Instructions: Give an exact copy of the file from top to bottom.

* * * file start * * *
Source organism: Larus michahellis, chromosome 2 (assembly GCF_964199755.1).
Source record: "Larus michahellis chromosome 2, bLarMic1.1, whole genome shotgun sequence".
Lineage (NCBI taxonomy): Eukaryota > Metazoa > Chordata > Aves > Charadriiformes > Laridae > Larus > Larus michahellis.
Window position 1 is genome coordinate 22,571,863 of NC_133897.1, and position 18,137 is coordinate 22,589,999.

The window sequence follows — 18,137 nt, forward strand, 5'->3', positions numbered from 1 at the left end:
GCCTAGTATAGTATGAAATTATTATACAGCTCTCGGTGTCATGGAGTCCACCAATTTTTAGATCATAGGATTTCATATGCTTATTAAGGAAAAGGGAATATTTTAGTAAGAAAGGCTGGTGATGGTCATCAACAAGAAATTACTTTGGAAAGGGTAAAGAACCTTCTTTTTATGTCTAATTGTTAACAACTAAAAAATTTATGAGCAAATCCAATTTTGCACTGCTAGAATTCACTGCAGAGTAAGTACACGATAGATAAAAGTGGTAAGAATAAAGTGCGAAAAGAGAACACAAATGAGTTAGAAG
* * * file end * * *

Source organism: Larus michahellis, chromosome 2 (assembly GCF_964199755.1).
Source record: "Larus michahellis chromosome 2, bLarMic1.1, whole genome shotgun sequence".
Lineage (NCBI taxonomy): Eukaryota > Metazoa > Chordata > Aves > Charadriiformes > Laridae > Larus > Larus michahellis.
Window position 1 is genome coordinate 22,571,863 of NC_133897.1, and position 18,137 is coordinate 22,589,999.

The window sequence follows — 18,137 nt, forward strand, 5'->3', positions numbered from 1 at the left end:
GCCTAGTATAGTATGAAATTATTATACAGCTCTCGGTGTCATGGAGTCCACCAATTTTTAGATCATAGGATTTCATATGCTTATTAAGGAAAAGGGAATATTTTAGTAAGAAAGGCTGGTGATGGTCATCAACAAGAAATTACTTTGGAAAGGGTAAAGAACCTTCTTTTTATGTCTAATTGTTAACAACTAAAAAATTTATGAGCAAATCCAATTTTGCACTGCTAGAATTCACTGCAGAGTAAGTACACGATAGATAAAAGTGGTAAGAATAAAGTGCGAAAAGAGAACACAAATGAGTTAGAAG